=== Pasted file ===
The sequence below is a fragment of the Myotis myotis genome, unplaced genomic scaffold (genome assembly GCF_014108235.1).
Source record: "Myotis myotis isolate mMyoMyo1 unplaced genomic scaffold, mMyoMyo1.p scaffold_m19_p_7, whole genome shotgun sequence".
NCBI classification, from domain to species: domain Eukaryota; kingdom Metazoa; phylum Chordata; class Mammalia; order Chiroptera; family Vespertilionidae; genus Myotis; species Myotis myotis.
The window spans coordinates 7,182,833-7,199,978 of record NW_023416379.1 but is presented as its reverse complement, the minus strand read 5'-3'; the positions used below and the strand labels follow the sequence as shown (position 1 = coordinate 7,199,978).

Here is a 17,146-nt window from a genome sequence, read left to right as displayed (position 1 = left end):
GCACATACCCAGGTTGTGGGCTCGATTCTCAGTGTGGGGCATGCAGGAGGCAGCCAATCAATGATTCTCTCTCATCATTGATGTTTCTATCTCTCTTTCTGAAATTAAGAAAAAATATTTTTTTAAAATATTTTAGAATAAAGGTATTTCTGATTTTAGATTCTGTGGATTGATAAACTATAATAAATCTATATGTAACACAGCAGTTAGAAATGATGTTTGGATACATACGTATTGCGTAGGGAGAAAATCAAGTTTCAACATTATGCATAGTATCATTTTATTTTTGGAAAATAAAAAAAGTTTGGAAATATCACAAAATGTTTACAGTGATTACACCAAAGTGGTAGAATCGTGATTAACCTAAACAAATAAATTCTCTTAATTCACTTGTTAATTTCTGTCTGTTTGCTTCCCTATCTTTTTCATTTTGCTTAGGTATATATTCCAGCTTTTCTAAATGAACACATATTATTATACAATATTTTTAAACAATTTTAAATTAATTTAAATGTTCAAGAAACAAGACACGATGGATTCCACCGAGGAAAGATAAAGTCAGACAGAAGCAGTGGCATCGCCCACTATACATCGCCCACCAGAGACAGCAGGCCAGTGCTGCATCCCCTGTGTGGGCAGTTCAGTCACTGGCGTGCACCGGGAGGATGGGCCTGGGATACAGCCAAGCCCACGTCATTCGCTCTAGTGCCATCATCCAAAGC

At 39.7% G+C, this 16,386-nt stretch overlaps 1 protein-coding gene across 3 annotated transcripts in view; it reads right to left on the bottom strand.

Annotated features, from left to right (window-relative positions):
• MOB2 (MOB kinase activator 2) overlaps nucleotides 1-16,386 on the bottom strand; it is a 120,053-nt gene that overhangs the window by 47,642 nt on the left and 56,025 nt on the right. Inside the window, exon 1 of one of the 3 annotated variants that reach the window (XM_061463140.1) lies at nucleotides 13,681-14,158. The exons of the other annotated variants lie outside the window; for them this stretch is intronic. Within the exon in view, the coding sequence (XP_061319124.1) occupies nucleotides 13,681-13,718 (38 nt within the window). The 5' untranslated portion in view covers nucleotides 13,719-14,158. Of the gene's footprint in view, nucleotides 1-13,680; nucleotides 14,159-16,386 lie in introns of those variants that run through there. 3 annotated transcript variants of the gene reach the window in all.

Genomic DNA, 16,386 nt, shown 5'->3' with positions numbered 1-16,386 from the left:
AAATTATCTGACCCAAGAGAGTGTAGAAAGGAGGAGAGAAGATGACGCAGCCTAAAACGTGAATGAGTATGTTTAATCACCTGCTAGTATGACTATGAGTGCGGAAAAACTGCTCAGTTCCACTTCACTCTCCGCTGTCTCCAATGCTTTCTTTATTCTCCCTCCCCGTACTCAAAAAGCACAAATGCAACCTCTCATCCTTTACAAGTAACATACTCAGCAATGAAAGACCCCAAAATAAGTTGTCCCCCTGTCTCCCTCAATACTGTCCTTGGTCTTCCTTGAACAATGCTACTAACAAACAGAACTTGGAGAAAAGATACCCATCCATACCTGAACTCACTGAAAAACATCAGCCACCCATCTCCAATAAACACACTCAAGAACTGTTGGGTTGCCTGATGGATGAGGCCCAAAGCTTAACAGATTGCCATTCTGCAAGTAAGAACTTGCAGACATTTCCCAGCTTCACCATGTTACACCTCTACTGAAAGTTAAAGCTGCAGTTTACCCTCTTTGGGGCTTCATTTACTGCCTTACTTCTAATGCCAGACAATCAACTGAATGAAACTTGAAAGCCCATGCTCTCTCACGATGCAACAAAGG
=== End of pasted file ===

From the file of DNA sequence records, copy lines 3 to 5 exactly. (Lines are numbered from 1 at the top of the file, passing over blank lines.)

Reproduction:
NCBI classification, from domain to species: domain Eukaryota; kingdom Metazoa; phylum Chordata; class Mammalia; order Chiroptera; family Vespertilionidae; genus Myotis; species Myotis myotis.
The window spans coordinates 7,182,833-7,199,978 of record NW_023416379.1 but is presented as its reverse complement, the minus strand read 5'-3'; the positions used below and the strand labels follow the sequence as shown (position 1 = coordinate 7,199,978).

Here is a 17,146-nt window from a genome sequence, read left to right as displayed (position 1 = left end):